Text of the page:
They will be joined in the final by another starry crew: the St Patrick’s/Cairndhu crew features Ireland’s first-ever world champion, in Niall O’Toole. They finished 10th in their heat.

 Both Arklow and Kincasslagh made it through to the A Final of the women’s double, and Kealan Mannix of Rosscarbery shot into the A Final of the men’s solo with a fourth-place finish in his heat. 

Ireland Women Make World Coastal Finals

Ireland qualified multiple crews for A Finals at the World Rowing Coastal Championships at Oeiras in Portugal today, but there were a few disappointments. Monika Dukarska, a former gold medallist in the women’s solo, did not make it through after a collision.

 In the women’s coxed quad, two Ireland crews qualified for the A Final from one heat: Killorglin (pictured) and Castletownshend took third and ninth places. Castletownbere’s 11th placing took them into the B Final.

 Cairndhu’s seventh placing in their heat also saw them into the A Final, while Passagewest are set for a B Final after taking 17th.

 Arklow’s Sionna Healy and Castletownbere’s Miriam Sheehan, through fourth and fifth placings, booked their spots in the A Final of the women’s solo, but Dukarska missed out as she did not finish due to a collision. Arklow’s Xena Jordan also made it to the solo A Final, placing 4th in her heat, as did Galley Flash’s Niamh Hayes, through placing 9th.

 Three men’s doubles missed out on chances to qualify for A Finals: Arklow, who were 12th in their heat, did make the B Final, but Killurin/Kilmacsimon (17th) and St Michael’s, Dun Laoghaire (20th in their heat, after a penalty) made their exit.

 Ireland have more chances to make A Finals on Friday.  

Presidential Election – Here Are The Candidates

Delegates from clubs around the country will get to choose the president of Rowing Ireland come the annual general meeting on October 31st.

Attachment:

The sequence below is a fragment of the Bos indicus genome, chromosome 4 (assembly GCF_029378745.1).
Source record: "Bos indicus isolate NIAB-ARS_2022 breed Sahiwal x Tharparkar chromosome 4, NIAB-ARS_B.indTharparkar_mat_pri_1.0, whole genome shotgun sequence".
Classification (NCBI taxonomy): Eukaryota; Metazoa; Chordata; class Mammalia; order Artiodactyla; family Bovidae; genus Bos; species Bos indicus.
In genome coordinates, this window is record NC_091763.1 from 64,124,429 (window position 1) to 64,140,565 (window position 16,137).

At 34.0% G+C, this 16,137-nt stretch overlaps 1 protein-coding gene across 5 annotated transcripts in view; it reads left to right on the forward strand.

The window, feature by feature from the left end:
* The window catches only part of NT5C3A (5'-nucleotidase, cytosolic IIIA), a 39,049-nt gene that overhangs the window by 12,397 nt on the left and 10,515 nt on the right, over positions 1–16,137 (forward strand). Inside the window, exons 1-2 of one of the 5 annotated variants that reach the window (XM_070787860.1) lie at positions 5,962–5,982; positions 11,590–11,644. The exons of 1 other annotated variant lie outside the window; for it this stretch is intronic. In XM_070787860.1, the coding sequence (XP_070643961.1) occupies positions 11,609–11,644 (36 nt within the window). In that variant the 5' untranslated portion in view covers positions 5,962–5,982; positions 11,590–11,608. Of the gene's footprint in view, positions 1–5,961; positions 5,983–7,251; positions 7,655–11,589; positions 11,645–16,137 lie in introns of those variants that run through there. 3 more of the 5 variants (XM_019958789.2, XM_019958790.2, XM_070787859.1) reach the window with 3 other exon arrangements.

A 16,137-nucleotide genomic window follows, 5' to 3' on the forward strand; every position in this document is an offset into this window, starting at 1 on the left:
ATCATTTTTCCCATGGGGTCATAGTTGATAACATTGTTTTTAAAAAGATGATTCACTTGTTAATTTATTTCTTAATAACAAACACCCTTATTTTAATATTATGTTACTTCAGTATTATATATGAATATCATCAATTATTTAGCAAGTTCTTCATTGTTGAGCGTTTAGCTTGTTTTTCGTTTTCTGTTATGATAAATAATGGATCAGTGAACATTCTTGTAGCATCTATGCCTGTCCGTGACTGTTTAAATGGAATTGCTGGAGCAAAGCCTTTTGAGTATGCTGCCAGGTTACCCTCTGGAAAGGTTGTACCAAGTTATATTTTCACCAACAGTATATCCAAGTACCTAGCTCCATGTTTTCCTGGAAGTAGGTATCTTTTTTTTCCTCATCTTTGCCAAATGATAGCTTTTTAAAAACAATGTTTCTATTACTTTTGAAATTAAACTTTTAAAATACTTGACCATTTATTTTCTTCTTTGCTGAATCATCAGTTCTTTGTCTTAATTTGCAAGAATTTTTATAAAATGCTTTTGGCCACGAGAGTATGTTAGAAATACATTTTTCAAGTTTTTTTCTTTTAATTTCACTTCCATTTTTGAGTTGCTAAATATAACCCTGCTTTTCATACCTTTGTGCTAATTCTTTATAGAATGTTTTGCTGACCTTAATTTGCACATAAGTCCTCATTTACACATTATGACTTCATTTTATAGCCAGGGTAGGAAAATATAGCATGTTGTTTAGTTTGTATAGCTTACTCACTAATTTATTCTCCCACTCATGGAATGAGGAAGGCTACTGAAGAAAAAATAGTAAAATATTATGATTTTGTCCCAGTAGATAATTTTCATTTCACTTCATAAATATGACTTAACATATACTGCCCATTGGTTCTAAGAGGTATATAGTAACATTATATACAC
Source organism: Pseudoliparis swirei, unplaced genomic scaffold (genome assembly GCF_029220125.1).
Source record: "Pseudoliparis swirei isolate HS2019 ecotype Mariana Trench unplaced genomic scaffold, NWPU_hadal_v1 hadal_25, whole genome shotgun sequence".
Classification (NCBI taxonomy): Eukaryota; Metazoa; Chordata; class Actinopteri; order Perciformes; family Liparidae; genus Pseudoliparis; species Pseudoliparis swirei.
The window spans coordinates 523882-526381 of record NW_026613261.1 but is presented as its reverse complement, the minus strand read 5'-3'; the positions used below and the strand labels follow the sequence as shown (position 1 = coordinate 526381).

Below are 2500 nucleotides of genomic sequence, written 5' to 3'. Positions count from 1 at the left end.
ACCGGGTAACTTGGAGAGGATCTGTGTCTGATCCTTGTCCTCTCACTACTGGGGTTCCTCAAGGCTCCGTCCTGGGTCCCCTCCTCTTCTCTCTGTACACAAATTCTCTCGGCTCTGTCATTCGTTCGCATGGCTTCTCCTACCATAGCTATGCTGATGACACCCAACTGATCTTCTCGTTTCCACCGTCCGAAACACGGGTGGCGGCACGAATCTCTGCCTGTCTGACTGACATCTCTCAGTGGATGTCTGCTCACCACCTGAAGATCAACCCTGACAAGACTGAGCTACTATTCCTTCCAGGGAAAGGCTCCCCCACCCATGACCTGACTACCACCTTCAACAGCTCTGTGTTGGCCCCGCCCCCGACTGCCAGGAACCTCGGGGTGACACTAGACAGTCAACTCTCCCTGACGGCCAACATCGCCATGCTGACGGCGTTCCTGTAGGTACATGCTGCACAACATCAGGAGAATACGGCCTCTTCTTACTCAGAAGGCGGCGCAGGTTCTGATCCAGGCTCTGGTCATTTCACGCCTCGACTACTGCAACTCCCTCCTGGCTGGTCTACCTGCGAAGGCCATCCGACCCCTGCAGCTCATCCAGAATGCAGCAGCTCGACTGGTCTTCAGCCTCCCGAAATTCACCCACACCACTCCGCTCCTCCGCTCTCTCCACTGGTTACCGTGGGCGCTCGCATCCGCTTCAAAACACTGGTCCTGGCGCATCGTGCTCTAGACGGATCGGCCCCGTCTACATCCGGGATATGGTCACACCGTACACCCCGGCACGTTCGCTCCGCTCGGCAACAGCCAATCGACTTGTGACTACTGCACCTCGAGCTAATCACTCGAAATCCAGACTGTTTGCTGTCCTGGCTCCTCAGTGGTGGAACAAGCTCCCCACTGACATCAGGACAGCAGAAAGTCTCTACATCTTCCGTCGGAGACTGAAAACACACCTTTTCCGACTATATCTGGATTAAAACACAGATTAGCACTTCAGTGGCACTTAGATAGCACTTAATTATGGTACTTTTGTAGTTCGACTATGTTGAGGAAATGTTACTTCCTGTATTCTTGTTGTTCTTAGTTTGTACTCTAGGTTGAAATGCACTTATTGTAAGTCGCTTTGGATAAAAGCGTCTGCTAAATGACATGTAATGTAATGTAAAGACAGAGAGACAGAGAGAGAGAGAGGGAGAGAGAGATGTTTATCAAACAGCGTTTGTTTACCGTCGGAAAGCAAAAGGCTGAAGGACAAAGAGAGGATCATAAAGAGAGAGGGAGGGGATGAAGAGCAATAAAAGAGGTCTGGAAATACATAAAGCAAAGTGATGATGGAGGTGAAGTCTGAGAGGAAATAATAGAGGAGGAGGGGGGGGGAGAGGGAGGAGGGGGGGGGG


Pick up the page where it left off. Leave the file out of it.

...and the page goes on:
Three candidates have put themselves forward. Each has graciously agreed to make their case on RowReport.ie

 Here are their pitches. The names were randomly picked out of a hat to determine the order in which they appear.

My name is John McCarthy and I am presently chairman of Cork Boat Club. I am married to Jean and we have three children (two boys and a girl) all of whom have rowed at some time. As you will appreciate, they are the most important thing in my life.

 I have decided to seek your consideration for the role of President of Rowing Ireland. I will begin by saying that should you opt for one of the other candidates I will completely accept your judgement and continue to work to improve the sport.

 It is a reasonable question to ask, why would I have such an interest? I have not sought such office before, why now?

 I have a growing sense that a focus on domestic rowing is long overdue. I believe we need a “stocktake” of our sport to assess if it is responding to the needs of clubs and athletes.

  My view is that to be successful in this endeavour all clubs need to speak and be heard. During the many discussions I have with clubs from every province of the country I, like many of my fellow rowing colleagues agree that the sport we love faces many challenges. For instance, why do we only have about 3,000 registered athletes (pre Covid) which, by national sporting standards, is a small number.

 There are more things that we have in common than separate us. I have many thoughts on how we might respond to some of the challenges we face. I want to hear what the clubs have to say on these key subjects and if successful, I will work through the branches to develop a strategy for our sport through consensus, dialogue and ultimately put in place any agreed measures that address these challenges.

 I believe we are too small a sport to allow parochial or regional interests outweigh the needs of the sport nationally and that is how I present myself to you.

My name is Leo Gibson. I am the Honorary Treasurer of Rowing Ireland and will be running for the office of President of Rowing Ireland at the AGM. I rowed for the the UCD senior eight and subsequently sculled competitively for seven years. I rowed in Lucerne, Essen, Nottingham and at Henley, in the Diamond Sculls.